Meditation takes bravery and here’s why

Photo by  Ryan Smith

Photo by Ryan Smith

Why do we meditate? There seems to be a large uprising in meditation these days which is kind of a wonderful thing. There are so many types of meditation, how do you know where to start? What is your why for doing this?

We meditate because it reduces stress, it brings us out of our heads and into our bodies and allows us to connect with our life force - the breath. As I sat in on a two hour zen meditation class I was reminded that it is a brave thing to sit with ourselves. It takes courage and bravery to look deep within at what we so skillfully ignore about ourselves on a daily basis. So many of us are afraid of what lies beneath our physical exterior. We easily give in to the immense stimulation and plethora of distractions surrounding us.

We become very closed off through-out our lives. As children we start off so open and free, unafraid to express ourselves. As we grow older we begin to close off our bodies, minds and hearts due to external conditioning. We close off from experiencing feelings of shame, being judged and criticized. We forget how innately powerful we are and that closing our self off as a protective mechanism is incredibly dangerous to our well-being.

Meditation is not about achieving a perfect practice - showing up to our cushions and looking the part. Meditation is a practice, and it often looks and feels messy on the inside. When we sit, we allow space for all of the junk dwelling within to come up, at times like a hurricane - a flurry of emotions, thoughts and experiences. It is not the goal to ignore or become completely silent inside but rather the practice of allowing those thoughts and emotions to rise and release. It is often after we meditate that life becomes a little clearer and living comes with greater ease.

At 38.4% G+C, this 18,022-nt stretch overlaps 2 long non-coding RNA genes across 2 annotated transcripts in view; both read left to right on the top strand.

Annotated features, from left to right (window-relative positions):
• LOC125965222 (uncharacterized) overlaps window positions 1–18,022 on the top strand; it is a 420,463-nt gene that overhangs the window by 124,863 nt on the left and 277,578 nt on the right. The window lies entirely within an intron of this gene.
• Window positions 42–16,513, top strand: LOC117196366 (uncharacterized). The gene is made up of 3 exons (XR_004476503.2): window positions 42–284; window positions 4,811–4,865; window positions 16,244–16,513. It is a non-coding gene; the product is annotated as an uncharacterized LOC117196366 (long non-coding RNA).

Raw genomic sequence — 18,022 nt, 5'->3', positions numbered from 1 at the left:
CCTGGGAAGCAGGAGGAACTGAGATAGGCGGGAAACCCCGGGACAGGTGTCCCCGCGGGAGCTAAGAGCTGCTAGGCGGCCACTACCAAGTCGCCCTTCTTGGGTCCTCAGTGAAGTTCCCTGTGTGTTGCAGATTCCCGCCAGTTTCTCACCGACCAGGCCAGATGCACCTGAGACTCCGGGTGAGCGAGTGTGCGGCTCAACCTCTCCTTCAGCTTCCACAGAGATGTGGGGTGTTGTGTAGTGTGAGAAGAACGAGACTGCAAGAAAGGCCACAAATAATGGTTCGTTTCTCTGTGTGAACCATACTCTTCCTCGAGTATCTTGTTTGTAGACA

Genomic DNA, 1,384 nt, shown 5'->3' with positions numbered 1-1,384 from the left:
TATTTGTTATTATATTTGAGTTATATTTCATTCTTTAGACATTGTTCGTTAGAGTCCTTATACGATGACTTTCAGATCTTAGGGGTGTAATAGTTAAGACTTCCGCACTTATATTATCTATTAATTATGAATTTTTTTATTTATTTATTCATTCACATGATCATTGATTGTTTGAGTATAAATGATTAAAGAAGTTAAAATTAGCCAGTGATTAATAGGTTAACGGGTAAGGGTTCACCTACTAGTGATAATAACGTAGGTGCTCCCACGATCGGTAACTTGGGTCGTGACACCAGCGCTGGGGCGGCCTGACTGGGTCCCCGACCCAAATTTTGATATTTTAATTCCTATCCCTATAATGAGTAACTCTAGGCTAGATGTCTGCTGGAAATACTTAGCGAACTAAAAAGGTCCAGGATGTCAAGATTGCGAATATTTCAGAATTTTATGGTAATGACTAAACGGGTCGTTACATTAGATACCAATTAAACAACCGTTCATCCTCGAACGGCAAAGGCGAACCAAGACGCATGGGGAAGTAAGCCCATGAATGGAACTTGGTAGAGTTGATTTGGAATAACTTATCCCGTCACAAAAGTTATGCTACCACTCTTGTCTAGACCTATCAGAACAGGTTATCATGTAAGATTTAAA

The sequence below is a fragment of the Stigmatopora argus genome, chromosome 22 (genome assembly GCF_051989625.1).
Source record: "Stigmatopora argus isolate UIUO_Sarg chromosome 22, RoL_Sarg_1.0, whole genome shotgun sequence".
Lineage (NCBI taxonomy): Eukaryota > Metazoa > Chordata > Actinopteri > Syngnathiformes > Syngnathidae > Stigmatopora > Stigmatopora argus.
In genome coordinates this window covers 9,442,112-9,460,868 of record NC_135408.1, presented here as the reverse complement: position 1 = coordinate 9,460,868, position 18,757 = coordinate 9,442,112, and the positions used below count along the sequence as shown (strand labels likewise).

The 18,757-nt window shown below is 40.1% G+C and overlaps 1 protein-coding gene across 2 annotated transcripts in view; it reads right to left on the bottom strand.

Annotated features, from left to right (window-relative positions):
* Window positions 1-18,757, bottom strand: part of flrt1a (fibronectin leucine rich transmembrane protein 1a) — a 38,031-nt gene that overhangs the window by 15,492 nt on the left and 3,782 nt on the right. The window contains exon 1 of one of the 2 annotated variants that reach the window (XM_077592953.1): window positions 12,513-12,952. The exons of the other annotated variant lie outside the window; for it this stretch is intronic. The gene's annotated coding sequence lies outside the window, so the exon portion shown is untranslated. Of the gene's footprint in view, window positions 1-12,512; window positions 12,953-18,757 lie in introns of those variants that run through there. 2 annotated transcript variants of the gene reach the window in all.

The goal is not to ignore what comes up, but to acknowledge and carry on. When we meditate we don’t just meditate for our self. This isn’t about the I. This is about the collective. It is a humbling thing to sit in meditation with a group and to all feed off of one another’s intent.

What is your intention when you sit down to practice? The act of meditating starts with us, as individuals but it is very much more about us as a collective. The entirety of humanity benefits from our individual actions. I like to believe that when we are still and work towards healing our wounds that we are simultaneously healing those around us, our families and generations before us. We are connecting to earth energy and rooting down between both the ethereal and physical. What a beautiful privilege it is to sit in practice.

While the world rushes around us, people going about their day, people starving or at war, we get to sit on our meditation pillow and tap in to our inner chaos long enough to clear it all out so that we can operate from a place of love and connection rather than fear. That takes bravery and dedication and what a privilege it is.

In zen meditation they talk a lot about this, about our ability to operate from a place of freedom, ease and content. This is possible only when we are willing to look at the parts of our selves that we often to easily ignore. Parts of us that scare us or that we do not recognize because they have been hidden for so long.

Meditation is not about finding our selves, but rather it is to become whole again. We were always whole but many of us have lost our way, we got distracted, jaded and disillusioned. This is ok as this is part of the human experience. It is time to come home now, come home to who you are. As each one of us become more whole, we, as a collective weave a web of communion and balance. Cultivating connection and oneness is our mission, as we were not meant to only stand alone but stand united as one.

marika jewellComment